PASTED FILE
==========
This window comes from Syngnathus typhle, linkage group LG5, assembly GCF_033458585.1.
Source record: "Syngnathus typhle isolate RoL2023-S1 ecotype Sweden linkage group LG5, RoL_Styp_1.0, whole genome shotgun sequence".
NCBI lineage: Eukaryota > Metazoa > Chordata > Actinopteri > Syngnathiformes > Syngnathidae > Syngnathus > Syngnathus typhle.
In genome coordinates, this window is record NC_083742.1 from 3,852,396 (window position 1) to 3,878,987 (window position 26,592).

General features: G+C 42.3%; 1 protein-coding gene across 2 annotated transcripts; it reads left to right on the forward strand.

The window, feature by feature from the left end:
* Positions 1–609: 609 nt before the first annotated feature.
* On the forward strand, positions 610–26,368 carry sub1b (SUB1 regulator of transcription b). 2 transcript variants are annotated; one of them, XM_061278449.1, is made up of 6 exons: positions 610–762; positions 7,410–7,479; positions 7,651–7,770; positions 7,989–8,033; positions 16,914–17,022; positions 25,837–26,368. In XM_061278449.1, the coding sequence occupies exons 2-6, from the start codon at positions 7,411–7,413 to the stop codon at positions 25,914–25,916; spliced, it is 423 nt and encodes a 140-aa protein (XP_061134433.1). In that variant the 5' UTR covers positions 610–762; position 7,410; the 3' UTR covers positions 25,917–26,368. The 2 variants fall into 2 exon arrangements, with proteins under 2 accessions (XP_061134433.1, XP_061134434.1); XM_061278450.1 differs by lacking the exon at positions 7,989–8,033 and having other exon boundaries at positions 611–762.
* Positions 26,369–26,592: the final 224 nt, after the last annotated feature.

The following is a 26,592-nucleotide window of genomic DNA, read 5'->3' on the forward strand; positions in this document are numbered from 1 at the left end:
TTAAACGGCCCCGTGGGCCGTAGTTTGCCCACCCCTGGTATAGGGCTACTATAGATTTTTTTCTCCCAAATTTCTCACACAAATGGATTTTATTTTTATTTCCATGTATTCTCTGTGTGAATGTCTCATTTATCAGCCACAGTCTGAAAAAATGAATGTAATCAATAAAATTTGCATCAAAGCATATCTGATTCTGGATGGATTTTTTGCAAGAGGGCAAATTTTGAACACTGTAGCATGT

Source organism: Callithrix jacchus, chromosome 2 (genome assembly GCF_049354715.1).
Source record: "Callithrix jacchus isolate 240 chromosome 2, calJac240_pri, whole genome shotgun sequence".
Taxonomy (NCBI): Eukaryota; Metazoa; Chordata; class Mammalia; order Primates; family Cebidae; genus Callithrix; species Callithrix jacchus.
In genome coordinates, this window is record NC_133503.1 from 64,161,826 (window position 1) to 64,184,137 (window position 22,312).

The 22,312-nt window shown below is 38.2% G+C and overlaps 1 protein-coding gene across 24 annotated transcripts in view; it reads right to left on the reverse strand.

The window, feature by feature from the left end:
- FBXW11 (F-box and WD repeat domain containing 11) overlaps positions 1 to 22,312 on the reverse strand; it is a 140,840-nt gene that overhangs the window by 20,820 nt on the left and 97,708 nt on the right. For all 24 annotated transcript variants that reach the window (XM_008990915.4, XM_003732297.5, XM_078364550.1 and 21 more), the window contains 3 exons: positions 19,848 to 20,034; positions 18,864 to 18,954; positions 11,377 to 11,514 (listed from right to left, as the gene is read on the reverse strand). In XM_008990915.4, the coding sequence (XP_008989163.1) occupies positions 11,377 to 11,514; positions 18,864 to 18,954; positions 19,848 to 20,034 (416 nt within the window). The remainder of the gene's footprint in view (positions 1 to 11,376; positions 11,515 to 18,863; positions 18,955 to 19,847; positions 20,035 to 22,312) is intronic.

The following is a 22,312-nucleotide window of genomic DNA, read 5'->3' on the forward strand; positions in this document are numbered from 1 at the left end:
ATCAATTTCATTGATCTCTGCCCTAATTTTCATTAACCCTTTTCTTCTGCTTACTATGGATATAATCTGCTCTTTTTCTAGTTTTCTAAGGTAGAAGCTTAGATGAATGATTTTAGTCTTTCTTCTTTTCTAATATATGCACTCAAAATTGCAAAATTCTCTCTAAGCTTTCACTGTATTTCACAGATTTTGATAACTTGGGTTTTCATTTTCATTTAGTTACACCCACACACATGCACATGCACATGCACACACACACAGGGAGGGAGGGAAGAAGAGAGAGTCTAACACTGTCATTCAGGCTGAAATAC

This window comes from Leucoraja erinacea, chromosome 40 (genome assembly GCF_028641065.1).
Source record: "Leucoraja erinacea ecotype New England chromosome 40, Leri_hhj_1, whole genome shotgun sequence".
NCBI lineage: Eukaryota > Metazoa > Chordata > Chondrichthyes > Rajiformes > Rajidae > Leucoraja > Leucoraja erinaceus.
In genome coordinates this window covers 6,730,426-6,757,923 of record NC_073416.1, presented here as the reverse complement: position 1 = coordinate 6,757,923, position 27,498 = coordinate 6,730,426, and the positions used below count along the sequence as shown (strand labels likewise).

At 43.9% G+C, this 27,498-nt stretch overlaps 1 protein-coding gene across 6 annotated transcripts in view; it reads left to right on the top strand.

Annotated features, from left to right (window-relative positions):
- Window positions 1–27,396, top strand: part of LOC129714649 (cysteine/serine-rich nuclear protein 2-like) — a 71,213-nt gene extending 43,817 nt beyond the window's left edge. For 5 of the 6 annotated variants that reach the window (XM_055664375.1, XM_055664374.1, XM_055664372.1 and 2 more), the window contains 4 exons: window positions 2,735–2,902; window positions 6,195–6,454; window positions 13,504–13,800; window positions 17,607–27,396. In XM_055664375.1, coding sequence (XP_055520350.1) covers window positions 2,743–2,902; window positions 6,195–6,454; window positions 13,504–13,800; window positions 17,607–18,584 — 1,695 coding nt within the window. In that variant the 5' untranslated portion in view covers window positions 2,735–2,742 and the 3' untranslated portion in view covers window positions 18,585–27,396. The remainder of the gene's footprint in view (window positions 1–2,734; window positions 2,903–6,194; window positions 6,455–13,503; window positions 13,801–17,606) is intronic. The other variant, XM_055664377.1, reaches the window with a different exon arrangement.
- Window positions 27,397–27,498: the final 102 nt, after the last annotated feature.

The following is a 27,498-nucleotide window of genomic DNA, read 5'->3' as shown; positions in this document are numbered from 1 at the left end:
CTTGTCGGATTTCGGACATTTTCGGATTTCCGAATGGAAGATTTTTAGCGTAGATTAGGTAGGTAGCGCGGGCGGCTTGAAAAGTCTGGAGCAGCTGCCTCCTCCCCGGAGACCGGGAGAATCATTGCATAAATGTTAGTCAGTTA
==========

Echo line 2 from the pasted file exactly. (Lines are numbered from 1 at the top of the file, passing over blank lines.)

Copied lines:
Source record: "Syngnathus typhle isolate RoL2023-S1 ecotype Sweden linkage group LG5, RoL_Styp_1.0, whole genome shotgun sequence".